Upstairs, Downstairs

 Posted by on June 11, 2008 at 4:48 pm  Season 1
Jun 112008

One thing that knocks me out on this show is the class distinctions.

Top of the list and most obvious (set up in the very first scene of the series) is white/black. The only blacks ever seen in the series, to date, have been in service roles; the busboy, elevator operator, household help, etc.

And the Jews… that’s almost a whole different hierarchy.

The women. It’s right there within that first conversation in Smoke, between Don and the busboy… Ladies love their magazines. And they both laugh; white and black, at the silly ladies and their silly magazines.

But what fascinates me is the secretaries.

In New Amsterdam, Don and Peggy walk by, and Pete introduces Trudy to Don only. After a minute, which is clearly long enough for the opportunity to have been introduced has clearly come and gone, Peggy gives a little ˜nice to not quite meet you wave’ to Trudy as she walks away. Neither Don nor Pete (nor probably Trudy) (and really, nor probably Peggy) considered it. She probably would not have been impacted by it at all, had it not been for her affair with Pete.

In 5G, Betty meets Peggy. She greets her with, You must be Peggy and is actually quite cordial to her, (they’ve spoken on the phone) and Betty even introduces the children by name. (Children and their placement on the social totem pole is a whole other thing.) (Okay so then poor Peggy does her tap dance, praying Don will return to the office soon. Oh, the good times.) Once Don is back and the family leaves, Peggy says Nice to meet you, and Betty smiles but says nothing.

The whole thing freaks me out, to be honest.


  9 Responses to “Upstairs, Downstairs”

  1. I've supported myself as an administrative assistant for the past ten years or so and I have to say that things haven't changed. Most people still treat admins with contempt (except for the old-school bosses, who treat their own assistants very well indeed). And as nice as Betty was to Peggy, most wives do behave the same way with their husband's assistants, at least in my experience. They are nearly always nice in the same way that Betty was. Most of the times, though, it's because you end up talking and interacting a lot, ie, the wife will call at least once a day and sometimes needs to coordinate things with you.

  2. I also do think that it's a dead-on insight about the show. Is it me or is this one of the few shows that deals with class in America? And just bc it takes place in the 60s doesn't mean that the observations about hierarchy don't apply to today.

    Man, you're so busy and writing the blog on your own, I'm awed at your commitment, Robertica.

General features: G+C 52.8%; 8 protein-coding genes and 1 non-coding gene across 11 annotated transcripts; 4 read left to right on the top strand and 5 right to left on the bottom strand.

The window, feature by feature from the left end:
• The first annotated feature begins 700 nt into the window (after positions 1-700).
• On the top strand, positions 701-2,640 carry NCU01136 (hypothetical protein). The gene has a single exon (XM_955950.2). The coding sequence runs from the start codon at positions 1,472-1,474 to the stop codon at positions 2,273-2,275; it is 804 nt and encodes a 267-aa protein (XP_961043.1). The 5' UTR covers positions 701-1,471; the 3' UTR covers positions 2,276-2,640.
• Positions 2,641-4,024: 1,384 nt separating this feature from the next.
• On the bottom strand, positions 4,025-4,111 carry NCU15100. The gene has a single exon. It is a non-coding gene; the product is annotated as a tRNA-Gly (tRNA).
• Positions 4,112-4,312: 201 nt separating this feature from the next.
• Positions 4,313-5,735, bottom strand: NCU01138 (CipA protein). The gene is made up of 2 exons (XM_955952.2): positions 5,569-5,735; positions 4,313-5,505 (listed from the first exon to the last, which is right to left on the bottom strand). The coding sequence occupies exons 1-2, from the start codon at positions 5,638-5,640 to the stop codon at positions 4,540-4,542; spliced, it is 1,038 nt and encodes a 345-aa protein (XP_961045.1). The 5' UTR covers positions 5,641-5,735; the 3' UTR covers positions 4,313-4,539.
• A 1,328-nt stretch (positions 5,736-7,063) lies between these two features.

3. And also by the quality of the posts. But that goes without saying, no? Say yes.

  4. So nice!

    And I've never watched the Wire, (which is considered by many to be the greatest television show of all time). It was described to me as ultimately, a deep look at 'class' in our country. It's on my list .

  5. I have to watch The Wire as well. And Friday Night Lights which is supposed to be extremely well-written. I think it also addresses class issues. The football angle has turned me off but it's gotten such high praise.

  6. Some of the prejudices in the show are pretty blatant, but I love the subtle class and racial distinctions – like the bathroom attendant in "Ladies' Room", whose "I'm sorry" only meant "Be quiet and leave so I can finish my job and go back to my world". MW could have easily turned that into a sappy "Mammy"-moment, but instead it brilliantly highlighted racial divisions.

    As for ignoring the subordinates, it still happens every day in so many professions: One of my friends from graduate school was just accepted to a medical program. The day after she was accepted, one of our professors (an MD who had never previously spoken with us) interrupted our conversation to congratulate her for ten minutes – without acknowledging my presence once. 😛

  7. There’s nothing I can to add to The Wire comments already posted, but I can certainly second the recommendation for Friday Night Lights. It does have some honest dealings with racism, (and sexism, and disabilities, as a matter of fact), though perhaps not nearly as much as there could be. Partly I rack that up to it being on network and not on cable. But it’s still a very good show, and definitely worth watching. Especially check it out if it’s on DVD – don’t have to wait week-to-week, and that’s always great.

    My highest recommendation for raw, unadulterated dealings regarding racism and sexism mixed with brilliant scripts and character development go to Deadwood. I was one who could never give a shit about Western themes, but this is totally brilliant.

  8. I can't agree enough with what Joy and Eme Kah have said regarding class and status distinctions still going strong today. And that's the last I'll say on it tonight to keep this from descending into a profanity-laced rant.

    OK, I'll say just one more thing. Man, I wish I'd have been there with you, Joy, when Mr. MD Professor was pulling that rude ass shit. Not being a grad student and therefore free from having to kiss his ass, I would have loved to have given him a small lesson in manners.

  9. oh yeah, this still goes on in the legal field as well. I had a boss who would ask me to get him a cup of coffee in front of clients, knowing that I would never do it for him if he was alone in the room, oh yeah. He rarely intorduced me to people, and I was his paralegal for 18 years. Men are pigs, today, yesterday, and tomorrow. But I tell ya, I would certainly get Don Draper all the ice water he wanted, with pleasure!

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